Thursday, April 30, 2009

Romanian Zacusca

A traditional vegetable spread found in Romania (probably in other neighboring countries as well). It is delicious on crust bread or even as a topping on rice for a quickie vegetarian meal. It is also excellent as a sandwich spread. This recipe is for a large batch intended for canning. You can cut it back if you want a smaller batch for immediate consumption.
8 lbs fresh eggplants
6 lbs red peppers
2 lbs onions
2 teaspoons salt (to taste)
1/2 teaspoon black pepper
2 cups tomato paste
2 cups olive oil
Over an open flame (gas stove or grill) completely blacken the skins of the eggplants and peppers.
Peel skins off immediately. Easiest way to get the last bits off is to do it under a slow running faucet.
Puree each of the three vegetables separately in a food processor. And place each in a separate bowl when you are finished.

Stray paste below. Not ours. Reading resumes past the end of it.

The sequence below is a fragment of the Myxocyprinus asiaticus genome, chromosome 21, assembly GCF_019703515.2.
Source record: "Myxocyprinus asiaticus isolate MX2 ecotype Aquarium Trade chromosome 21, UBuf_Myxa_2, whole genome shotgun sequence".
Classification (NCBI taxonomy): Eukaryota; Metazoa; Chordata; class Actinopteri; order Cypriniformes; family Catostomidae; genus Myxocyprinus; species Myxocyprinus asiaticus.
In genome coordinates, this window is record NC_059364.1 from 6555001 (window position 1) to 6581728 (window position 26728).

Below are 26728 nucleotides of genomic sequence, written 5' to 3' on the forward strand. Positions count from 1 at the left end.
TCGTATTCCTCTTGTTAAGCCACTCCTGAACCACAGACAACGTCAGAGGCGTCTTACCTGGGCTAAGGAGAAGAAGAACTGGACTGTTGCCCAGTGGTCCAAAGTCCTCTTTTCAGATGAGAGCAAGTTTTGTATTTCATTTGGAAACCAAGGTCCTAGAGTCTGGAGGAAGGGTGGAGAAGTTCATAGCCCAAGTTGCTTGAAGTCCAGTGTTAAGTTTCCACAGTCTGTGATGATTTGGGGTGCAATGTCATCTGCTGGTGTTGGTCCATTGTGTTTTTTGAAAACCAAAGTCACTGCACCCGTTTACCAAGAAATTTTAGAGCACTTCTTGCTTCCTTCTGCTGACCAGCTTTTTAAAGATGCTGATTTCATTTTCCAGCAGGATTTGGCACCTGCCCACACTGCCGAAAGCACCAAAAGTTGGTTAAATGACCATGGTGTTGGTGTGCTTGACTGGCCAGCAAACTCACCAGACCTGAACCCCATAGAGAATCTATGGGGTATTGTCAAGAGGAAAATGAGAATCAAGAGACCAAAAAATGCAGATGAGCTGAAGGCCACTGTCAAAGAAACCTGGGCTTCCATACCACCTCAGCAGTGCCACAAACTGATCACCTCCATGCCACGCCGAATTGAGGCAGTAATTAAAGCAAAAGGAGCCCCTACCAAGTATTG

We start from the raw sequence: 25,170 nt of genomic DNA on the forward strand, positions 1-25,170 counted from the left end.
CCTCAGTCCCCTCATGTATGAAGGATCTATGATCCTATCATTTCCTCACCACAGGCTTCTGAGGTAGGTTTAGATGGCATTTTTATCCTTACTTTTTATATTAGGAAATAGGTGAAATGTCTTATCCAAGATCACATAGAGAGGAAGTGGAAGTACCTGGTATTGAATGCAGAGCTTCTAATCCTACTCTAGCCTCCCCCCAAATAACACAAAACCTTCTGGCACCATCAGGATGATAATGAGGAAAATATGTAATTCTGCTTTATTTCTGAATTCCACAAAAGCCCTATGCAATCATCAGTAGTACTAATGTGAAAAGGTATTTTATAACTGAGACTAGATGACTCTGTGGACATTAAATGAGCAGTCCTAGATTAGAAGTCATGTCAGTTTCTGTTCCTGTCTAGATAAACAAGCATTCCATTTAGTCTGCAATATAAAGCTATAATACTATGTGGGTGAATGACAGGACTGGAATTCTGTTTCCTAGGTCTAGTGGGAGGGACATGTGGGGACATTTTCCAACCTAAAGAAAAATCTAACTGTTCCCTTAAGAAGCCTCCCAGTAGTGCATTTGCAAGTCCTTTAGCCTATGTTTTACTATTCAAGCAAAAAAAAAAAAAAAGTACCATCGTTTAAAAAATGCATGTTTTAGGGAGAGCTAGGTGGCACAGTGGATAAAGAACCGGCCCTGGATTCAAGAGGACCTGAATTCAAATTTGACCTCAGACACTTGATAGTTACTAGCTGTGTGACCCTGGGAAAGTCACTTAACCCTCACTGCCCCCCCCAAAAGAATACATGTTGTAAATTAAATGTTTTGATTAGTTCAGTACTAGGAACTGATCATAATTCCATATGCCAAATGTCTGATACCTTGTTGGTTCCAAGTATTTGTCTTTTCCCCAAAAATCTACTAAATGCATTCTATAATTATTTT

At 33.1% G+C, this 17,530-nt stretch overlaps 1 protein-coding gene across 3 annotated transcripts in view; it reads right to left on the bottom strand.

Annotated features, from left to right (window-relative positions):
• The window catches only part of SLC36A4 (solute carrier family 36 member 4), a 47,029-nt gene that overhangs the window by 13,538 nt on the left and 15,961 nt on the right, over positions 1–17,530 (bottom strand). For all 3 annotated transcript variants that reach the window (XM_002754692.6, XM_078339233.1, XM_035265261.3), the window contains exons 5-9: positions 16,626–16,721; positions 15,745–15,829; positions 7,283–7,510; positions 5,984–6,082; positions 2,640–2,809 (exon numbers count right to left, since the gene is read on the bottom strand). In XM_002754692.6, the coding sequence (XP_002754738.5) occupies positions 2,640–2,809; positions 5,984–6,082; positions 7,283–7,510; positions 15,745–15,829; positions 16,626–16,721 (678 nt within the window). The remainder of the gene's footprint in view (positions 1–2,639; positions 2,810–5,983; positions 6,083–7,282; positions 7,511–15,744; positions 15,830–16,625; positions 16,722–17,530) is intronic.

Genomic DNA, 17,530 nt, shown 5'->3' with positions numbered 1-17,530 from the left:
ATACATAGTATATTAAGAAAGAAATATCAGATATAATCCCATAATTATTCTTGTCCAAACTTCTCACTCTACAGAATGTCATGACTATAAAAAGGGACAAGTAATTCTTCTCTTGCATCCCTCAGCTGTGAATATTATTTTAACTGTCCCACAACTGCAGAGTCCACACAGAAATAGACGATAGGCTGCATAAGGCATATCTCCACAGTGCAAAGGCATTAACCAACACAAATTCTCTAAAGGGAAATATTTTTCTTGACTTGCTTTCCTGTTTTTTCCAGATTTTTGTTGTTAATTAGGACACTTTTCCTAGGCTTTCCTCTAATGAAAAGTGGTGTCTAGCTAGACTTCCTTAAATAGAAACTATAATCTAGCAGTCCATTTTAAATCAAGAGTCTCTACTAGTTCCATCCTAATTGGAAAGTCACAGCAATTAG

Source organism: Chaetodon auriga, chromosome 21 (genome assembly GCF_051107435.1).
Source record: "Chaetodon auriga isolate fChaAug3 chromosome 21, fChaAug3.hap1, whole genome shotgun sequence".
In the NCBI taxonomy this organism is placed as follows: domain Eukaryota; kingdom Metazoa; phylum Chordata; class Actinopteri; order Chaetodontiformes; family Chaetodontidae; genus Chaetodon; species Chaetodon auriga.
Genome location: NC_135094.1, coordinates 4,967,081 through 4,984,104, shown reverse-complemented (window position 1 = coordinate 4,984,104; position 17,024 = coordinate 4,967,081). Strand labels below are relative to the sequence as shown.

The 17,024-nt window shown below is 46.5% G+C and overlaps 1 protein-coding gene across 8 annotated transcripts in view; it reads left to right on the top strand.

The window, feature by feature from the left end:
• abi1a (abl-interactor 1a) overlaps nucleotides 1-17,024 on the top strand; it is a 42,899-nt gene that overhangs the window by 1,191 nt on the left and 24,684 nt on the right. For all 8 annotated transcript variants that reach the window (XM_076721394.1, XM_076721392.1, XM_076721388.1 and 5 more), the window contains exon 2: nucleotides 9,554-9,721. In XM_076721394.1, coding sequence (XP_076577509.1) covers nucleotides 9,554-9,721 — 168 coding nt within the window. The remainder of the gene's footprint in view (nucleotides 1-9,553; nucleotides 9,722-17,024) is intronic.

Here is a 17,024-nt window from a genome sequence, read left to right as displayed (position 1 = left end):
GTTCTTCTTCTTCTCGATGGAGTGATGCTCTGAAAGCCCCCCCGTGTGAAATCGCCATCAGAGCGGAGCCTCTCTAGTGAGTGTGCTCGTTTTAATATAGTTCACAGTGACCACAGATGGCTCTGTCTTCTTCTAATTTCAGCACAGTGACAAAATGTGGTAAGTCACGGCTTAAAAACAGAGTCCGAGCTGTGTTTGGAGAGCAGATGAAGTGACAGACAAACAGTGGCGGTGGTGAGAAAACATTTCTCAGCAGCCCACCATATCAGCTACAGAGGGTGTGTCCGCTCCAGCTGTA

Place oil and onion in a large pot.
Saute onions for about 4 minutes over medium-low heat.
Add eggplant, onion, salt and pepper.
Cook until a thin layer of oil remains on top and when a spoonful of zacusca is removed, only the oil should run off the spoon, not the zacusca.
Taste and adjust salt and pepper to meet your tastes.
Spoon mixture into sterilized jars of your choosing. It is easiest if they are all the same size.
Wipe rims clean and place clean lids and rings on jars.
Place into a single layer in large pot (water bath canner if you have one).
Fill pot with water up to the necks of the jars. Bring to a boil and boil for 20 minutes.